We work for a medium-sized corporation. You have said that exit interviews are futile and reactive. If that’s the case, then what would you recommend us given the fact that there are so many communication programs that could give the best employee feedback? — White Rose.
A chubby fourth-grade schoolboy was experiencing his first summer at a rural camp. After two days, he sent his mother a brief text message to express his dissatisfaction with the organizer: “Dear Mom, please send me lots of food here. All we get here is breakfast, lunch, and dinner.”
When you’re searching and trying to put up the best employee communication program from many choices around us, sometimes, the process can leave you paralyzed by over-analysis. After all, it’s getting harder to choose from many options.
But you don’t have to copy from others without knowing their context and applicability to your particular situation. You need to be more discerning as you did when you read about my post that exit interviews are ineffective, futile, and reactive and one bad example of securing employee feedback.
Really, exit interviews cannot be relied upon by management as a feedback mechanism because many resigned employees would not want to rock the boat, if not burn the bridge. They will not tell you the real reason or reasons why they’re leaving the organization as they’re more interested to secure their clearance, certificate of employment and terminal pay at the soonest possible time.
Also, resigned employees would want to play it safe because they don’t want their past employer to badmouth them to their prospective bosses. Another clear reason against exit interviews is the likelihood that resigned employees may soon change their minds should their new employment elsewhere proved to be less desirable.
Sure, you can still conduct exit interviews, but be prepared to hear nothing but motherhood statements from resigned employees. If ever, you can only hear from a few disgruntled people who may spill the beans against a certain management policy or the style of their boss as compared to the majority opinion.
That brings us to your question — what’s the best employee communication feedback mechanism? In general, I can tell you only of two schemes:
One, the annual anonymous employee morale survey. Also known as “satisfaction” survey but with the same clear objective. Management would want to hear from the great majority of people who are required to give their honest opinion on many categories that include working conditions, line supervision, compensation package, career opportunities, and many more.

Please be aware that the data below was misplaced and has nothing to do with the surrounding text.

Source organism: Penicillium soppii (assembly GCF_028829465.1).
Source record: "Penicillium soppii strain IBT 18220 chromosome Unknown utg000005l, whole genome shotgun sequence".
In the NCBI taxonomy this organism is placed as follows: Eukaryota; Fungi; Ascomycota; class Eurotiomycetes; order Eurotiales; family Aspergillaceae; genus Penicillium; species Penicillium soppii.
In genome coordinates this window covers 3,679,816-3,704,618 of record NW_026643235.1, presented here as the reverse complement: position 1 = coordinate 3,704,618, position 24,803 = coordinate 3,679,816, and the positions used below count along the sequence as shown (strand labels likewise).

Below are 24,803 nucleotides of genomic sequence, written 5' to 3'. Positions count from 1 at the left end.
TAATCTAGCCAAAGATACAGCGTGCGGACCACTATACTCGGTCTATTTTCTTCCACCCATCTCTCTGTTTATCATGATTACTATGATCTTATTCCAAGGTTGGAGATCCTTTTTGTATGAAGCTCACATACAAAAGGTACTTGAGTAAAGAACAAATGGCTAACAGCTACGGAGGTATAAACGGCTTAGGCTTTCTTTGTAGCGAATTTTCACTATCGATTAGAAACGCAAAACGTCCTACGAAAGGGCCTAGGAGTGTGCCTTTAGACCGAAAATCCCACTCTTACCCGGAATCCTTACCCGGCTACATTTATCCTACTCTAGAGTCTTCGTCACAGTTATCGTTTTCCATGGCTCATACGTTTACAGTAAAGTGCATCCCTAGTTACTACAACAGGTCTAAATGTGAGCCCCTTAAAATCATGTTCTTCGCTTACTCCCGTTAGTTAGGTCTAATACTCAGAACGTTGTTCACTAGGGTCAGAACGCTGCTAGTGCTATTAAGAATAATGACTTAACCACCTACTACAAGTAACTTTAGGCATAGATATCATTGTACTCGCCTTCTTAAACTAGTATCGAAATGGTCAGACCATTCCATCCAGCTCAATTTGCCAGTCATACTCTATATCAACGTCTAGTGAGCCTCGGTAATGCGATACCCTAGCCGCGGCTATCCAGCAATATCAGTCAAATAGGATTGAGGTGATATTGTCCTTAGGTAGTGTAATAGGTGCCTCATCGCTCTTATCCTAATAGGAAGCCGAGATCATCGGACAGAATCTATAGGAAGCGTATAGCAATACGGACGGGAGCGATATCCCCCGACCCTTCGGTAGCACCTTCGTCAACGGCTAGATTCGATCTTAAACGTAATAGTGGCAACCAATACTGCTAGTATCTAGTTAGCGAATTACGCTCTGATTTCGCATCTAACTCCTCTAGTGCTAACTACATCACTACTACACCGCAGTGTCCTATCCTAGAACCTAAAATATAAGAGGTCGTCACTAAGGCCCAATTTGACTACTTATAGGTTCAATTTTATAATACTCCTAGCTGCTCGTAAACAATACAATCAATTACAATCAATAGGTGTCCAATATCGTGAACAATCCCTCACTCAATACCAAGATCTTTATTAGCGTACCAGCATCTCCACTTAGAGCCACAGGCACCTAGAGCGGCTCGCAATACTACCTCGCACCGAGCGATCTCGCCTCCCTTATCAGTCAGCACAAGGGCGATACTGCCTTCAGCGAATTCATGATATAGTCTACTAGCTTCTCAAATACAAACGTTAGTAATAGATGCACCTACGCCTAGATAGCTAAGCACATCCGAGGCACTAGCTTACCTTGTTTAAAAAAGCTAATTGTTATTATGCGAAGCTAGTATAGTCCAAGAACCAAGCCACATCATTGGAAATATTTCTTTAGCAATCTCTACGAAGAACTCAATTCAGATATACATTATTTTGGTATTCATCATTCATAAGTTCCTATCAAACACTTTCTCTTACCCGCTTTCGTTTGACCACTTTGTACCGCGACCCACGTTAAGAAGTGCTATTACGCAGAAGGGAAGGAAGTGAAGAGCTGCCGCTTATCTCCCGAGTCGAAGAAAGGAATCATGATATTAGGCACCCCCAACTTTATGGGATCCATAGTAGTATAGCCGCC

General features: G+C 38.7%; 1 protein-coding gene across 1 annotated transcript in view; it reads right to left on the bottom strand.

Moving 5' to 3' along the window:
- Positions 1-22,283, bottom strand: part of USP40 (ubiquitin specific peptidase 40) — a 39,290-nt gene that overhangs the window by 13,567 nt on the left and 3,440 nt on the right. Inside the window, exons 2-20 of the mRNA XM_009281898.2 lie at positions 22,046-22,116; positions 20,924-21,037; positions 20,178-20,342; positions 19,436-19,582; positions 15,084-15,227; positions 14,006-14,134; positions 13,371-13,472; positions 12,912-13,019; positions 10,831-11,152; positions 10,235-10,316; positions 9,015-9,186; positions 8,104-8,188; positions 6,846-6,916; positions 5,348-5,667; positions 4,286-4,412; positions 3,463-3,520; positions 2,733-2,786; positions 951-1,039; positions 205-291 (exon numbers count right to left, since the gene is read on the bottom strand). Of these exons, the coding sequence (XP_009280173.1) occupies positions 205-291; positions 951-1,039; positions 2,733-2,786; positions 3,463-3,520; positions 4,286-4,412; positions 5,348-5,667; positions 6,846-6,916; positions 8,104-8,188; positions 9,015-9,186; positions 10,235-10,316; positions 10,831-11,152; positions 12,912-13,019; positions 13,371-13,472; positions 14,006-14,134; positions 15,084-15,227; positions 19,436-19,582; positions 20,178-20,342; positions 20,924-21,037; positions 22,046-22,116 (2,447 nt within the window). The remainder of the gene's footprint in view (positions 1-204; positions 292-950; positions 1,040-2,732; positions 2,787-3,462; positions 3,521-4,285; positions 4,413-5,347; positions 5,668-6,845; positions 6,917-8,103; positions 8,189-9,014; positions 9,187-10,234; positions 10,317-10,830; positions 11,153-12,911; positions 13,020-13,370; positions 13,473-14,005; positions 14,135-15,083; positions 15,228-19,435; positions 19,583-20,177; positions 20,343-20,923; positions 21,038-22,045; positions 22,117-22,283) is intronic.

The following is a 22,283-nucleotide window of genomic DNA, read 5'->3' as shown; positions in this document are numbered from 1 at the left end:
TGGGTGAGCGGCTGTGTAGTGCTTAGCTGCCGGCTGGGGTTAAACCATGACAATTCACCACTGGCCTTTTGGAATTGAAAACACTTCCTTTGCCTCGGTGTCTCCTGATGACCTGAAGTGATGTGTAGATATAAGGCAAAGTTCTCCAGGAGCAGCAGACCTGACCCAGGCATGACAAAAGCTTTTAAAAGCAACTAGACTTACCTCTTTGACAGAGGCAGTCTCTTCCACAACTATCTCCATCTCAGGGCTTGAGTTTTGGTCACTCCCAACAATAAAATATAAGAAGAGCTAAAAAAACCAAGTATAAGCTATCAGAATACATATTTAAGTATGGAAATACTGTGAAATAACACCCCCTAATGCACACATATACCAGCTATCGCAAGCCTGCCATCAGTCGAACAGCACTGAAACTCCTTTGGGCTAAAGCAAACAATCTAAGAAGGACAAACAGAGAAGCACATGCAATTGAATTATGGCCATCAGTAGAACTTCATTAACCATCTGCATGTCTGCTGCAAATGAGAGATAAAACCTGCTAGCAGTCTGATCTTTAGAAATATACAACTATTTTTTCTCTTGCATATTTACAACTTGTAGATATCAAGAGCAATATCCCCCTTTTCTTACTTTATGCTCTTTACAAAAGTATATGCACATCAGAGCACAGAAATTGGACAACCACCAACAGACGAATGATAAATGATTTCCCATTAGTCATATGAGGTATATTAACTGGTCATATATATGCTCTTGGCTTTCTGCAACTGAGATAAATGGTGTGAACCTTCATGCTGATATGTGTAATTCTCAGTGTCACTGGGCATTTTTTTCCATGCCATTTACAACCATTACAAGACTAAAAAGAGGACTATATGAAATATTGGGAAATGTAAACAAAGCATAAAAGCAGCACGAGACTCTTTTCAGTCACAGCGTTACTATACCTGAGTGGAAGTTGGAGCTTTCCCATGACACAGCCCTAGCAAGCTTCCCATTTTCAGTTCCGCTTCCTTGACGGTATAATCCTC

To be more specific about those categories, I am recommending here the Gallup Q12 Employee Engagement Questionnaire: Do you know what is expected of you at work? Do you have the materials and equipment to do your work right? At work, do you have the opportunity to do what you do best every day? In the last seven days, have you received recognition or praise for doing good work?
Does your supervisor, or someone at work, seem to care about you as a person? Is there someone at work who encourages your development? At work, do your opinions seem to count? Does the mission/purpose of your company make you feel your job is important? Are your associates committed to doing quality work? Do you have a best friend at work? In the last six months, has someone at work talked to you about your progress? In the last year, have you had opportunities to learn and grow?
To secure accurate and truthful opinions from respondents, it is indispensable that your management ensure the confidentiality of the result, by allowing anonymous answers, except for one’s department or unit. This allows top management to focus their attention on where the problem lies.
Last, the one-on-one, face-to-face “stay” interviews. This is the remedy to the reactive and futile “exit” interview. I’m using the term “stay” not necessarily to convince people about lifetime employment but for you to feel the pulse of individual employees as opposed to the morale survey where majority of employees are expected to participate.
There’s no such thing as a solution that fits all situations. People managers must carefully assess the individual aspirations of their workers that may be different from the majority. People differ in terms of their career goals, educational orientation, marital status and pet peeves.
In conducting “stay” interviews with employees within your department, you may have to consider some of the following generic conversation starters: What is your plan for the future? How can I make your job meaningful for you? How can I help you succeed with your career plans? How would you like the idea of being given autonomy in doing your job? How would you like to be treated fairly in this organization? What do you like best about my management style? What do you like the least?
You might hear many possible likes and dislikes, even if you think you’ve done your best for them under the circumstances and given the limitations of the organization. Some people have peculiar quirks about certain aspects of their work. Therefore, recognizing these likes and dislikes can go a long way toward making the job of proactively communicating with people easier to do.
ELBONOMICS: The best employee feedback is often left unsaid.